Gun battles erupted in cities with Sunni majorities across Iraq April 23 after security forces stormed a Sunni protest encampment in a village near Kirkuk. The clashes left dozens dead and wounded. The fiercest fighting was at the encampment in Hawija, where Sunni gunmen fought government forces throughout the day. At least 42 people were killed, 39 of them civilians, and more than 100 wounded.

    Fighting was also reported in Ramadi, Anbar governate, where protesters set fire to two military vehicles and tribal sheiks called on young men to take up arms. An influential Iraqi religious leader who lives in Amman, Jordan, Sheik Abdul Malik al-Saadi, seemed to endorse the call to arms, saying, “Self-defense has become a legitimate and legal duty.” (NYT, April 23)

  8. More sectarian terror in Iraq
    At least 25 were killed and dozens more wounded in five car bombings across Iraq April 29.
    Four of the blasts occurred in the Shi’ite heartland of the south. Two blasts went off near a busy outdoor market in Amara, killing 13 and wounding 24. Another bomb went off near an outdoor market in Diwaniya, killing six and wounding 20. And two people died and 11 others were wounded in a bombing at a commercial area in Karbala. Another blast occurred in Mahmoudiya, a predominantly Sunni area just south of Baghdad. Four were killed and 14 others were wounded in that attack. (CNN, April 29)

    The speaker of Iraq’s parliament, Osama al-Nujaifi, a Sunni and leading member of the Iraqiya bloc, demanded that the government resign over its handling of the protests and renewed sectarian strife. (Al Jazeera, April 29) The government meanwhile suspended the licences of 10 satellite TV channels mostly based in Sunni-dominanted countries, including Al Jazeera, for allegedly promoting violence and sectarianism. (Al Jazeera, April 28)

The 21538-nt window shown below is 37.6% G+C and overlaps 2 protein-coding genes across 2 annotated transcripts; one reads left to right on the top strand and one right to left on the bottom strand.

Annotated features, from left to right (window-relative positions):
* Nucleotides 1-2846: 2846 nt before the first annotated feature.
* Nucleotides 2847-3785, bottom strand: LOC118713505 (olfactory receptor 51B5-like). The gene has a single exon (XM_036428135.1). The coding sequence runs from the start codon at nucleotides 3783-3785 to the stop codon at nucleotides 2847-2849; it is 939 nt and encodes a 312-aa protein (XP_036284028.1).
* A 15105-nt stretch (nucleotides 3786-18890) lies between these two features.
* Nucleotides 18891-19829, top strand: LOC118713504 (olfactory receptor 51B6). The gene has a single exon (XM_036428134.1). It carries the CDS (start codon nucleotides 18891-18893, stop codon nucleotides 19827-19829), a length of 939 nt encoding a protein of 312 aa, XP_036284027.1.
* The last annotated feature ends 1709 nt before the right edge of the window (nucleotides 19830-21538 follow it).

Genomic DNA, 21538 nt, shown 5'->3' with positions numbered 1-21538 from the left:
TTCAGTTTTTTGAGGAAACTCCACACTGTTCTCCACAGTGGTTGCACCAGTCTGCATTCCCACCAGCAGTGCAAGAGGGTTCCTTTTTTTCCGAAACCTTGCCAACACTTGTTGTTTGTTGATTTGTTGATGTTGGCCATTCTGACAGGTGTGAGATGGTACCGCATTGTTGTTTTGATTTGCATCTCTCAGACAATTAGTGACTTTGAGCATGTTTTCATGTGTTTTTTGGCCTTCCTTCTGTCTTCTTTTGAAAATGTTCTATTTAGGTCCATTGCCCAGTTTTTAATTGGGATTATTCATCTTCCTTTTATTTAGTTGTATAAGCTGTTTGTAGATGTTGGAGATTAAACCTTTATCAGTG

9. More sectarian terror in Iraq
    Gunmen and other assailants killed at least 11 and wounded over two dozen in attacks in Iraq on May 26. The deadliest attack was in Kazimiyah district in northern Baghdad, where militants in a speeding car went on a shooting spree that killed three civilians and wounded another two. In Mosul, a car bomb went off at a house early in the morning while a joint army-police unit was conducting door-to-door searches. The blast killed three police and one soldier. Twenty people, including four civilians, were wounded. (AP, May 26)

  10. More sectarian terror in Iraq
    More than 70 people were killed in a wave of bombings in markets in Shi’ite neighborhoods across Baghdad on May 27. More than 700 people were killed in attacks in April, according to a UN count, the highest monthly toll in almost five years. So far in May more than 300 have died. (Reuters, May 27)

  11. More sectarian terror in Iraq
    A series of bombs in Iraq killed at least 30 people May 29 and wounded dozens. Car bombs killed four in Baghdad’s northeastern Shi’ite neighborhood of Binouq. In the city’s eastern Shi’ite neighborhood of Ur, a parked car bomb went off next to an army patrol, killing four and wounding 17, police said. A roadside bomb exploded near a police patrol in the largely Shi’ite central commercial district of Karradah, killing three. In Baghdad’s northern Shii’te neighborhood of Shaab, a car bomb exploded in a commercial area, killing six civilians and wounding 17 others. In the largely Sunni neighborhood of Azamiyah in the capital’s north, a car bomb struck near a military convoy, killing three people, including two soldiers. Three were also killed in a bombing at a market selling spare car parts in central Baghdad. 

    In Anbar province, the provincial governor escaped an assassination attempt when a suicide bomber rammed his explosive-laden car into his convoy. Four of his guards were wounded. Anbar is a lagre Sunni-dominated province west of Baghdad that has been the center for months of protests against the Shi’ite-led government. (AP, May 30)

  12. More sectarian terror in Iraq
    A suicide bomber detonated his payload a Shiiite mosque in northern Baghdad’s Kiraiyat neighborhood during Friday prayers on July 5, killing 15 worshippers and wounded 32. (AP)